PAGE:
Singapore released on bail on Tuesday a British author arrested two days earlier as part of a criminal defamation investigation related to his book on the city—state’s death penalty policy.

Alan Shadrake, a 75—year—old freelance journalist, posted $10,000 Singapore dollars ($7,250) bail, said his lawyer, M. Ravi. Police confiscated Mr. Shadrake’s passport, interrogated him about the book and will question him further on Tuesday, Mr. Ravi said.

Mr. Shadrake was in Singapore to promote his book, “Once a Jolly Hangman- Singapore Justice in the Dock”, when he was arrested on Sunday based on a complaint by the government’s Media Development Authority.

The attorney—general’s office has charged Shadrake with contempt of court because it alleges statements in the book impugn the impartiality, integrity and independence of the judiciary. The contempt of court charge will be heard by a judge at the country’s High Court on July 30.

“The allegations and imputations in the book are calculated to undermine the authority of the Singapore courts and public confidence in the administration of justice,” the attorney general’s office said in court documents.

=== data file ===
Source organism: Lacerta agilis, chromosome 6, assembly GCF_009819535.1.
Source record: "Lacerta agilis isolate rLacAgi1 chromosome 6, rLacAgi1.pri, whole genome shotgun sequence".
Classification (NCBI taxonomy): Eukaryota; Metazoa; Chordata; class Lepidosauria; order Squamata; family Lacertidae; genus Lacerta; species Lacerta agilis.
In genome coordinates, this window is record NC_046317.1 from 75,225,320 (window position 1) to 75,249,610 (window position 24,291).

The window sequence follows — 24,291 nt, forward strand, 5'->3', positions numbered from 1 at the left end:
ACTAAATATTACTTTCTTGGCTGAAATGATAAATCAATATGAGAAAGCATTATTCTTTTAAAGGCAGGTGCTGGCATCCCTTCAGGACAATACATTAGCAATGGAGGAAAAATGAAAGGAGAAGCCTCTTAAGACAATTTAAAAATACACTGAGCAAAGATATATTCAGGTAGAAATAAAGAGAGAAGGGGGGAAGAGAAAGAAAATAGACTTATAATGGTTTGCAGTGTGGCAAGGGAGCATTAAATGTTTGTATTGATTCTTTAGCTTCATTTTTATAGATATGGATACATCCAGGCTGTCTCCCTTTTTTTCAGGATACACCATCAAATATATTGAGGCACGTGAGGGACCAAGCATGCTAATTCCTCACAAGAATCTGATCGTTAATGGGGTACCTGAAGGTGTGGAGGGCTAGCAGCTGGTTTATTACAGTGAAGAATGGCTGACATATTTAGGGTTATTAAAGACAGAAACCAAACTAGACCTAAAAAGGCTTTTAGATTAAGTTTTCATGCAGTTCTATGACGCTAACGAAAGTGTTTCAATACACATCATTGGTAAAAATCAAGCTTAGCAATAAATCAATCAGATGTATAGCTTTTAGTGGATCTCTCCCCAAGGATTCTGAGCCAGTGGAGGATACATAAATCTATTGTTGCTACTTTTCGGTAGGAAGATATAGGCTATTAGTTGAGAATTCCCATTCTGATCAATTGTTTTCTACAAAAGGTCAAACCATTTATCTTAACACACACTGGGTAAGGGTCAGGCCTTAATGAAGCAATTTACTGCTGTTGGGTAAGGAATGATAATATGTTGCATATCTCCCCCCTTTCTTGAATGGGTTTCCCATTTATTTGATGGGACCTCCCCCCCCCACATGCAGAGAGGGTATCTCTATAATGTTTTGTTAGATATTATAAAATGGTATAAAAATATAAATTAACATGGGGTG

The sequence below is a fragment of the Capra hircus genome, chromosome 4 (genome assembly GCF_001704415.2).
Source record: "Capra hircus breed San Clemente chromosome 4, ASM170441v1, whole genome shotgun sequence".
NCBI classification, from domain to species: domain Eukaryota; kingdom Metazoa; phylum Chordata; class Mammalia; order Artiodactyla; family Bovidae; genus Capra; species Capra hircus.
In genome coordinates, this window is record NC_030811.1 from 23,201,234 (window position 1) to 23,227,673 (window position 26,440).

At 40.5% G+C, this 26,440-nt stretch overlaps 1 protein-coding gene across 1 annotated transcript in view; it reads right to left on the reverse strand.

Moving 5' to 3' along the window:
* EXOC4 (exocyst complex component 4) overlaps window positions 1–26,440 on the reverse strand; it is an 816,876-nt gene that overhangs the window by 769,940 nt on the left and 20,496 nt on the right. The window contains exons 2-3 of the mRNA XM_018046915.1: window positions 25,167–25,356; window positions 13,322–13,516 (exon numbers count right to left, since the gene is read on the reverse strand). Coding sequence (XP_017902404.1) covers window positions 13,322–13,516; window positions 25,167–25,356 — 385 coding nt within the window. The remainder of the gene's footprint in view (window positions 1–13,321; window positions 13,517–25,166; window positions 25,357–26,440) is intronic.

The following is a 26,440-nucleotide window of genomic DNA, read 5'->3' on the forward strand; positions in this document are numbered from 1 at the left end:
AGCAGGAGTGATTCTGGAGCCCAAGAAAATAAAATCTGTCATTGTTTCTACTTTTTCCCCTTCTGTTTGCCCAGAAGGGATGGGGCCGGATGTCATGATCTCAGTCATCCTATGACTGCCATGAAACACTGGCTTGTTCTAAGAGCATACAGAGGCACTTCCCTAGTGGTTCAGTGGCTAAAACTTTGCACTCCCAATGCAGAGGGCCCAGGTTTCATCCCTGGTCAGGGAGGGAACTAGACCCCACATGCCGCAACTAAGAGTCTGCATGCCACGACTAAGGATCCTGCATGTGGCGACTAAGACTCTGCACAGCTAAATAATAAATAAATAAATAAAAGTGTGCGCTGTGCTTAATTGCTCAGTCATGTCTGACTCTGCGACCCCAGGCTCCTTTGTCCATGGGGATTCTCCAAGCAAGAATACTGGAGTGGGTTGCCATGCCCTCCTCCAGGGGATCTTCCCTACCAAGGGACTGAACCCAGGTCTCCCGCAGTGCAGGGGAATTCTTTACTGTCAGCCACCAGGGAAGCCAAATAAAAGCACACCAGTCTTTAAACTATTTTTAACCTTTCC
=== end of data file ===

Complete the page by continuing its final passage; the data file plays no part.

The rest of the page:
Criminal defamation and contempt of court carry a sentence of jail, a fine, or both.

Singapore’s leaders have sued journalists and political opponents several times in past years for defamation. The government says restrictions on speech and assembly are necessary to preserve economic prosperity and racial and religious harmony in the multiethnic city—state of 5 million people. It says any statement that damages the reputations of its leaders will hinder their ability to rule effectively.

Human rights group Amnesty International said Singapore uses criminal defamation laws to silence critics of government policies. The group also called for Singapore to abolish capital punishment.

“If Singapore aspires to be a global media city, it needs to respect global human rights standards for freedom of expression,” Donna Guest, Amnesty’s Asia Pacific deputy director, said in a statement. “Singapore should get rid of both its criminal defamation laws and the death penalty.”

A flier promoting Shadrake’s book says it “cuts through the facade of official silence to reveal disturbing truths about Singapore’s use of the death penalty,” and “reveals the cruelty and imprudence of an entire judicial system.”

The media authority said on Monday that it had not banned the sale of the book in Singapore.

Singapore applies capital punishment by hanging for offenses such as drug trafficking and unlawful use of a firearm.

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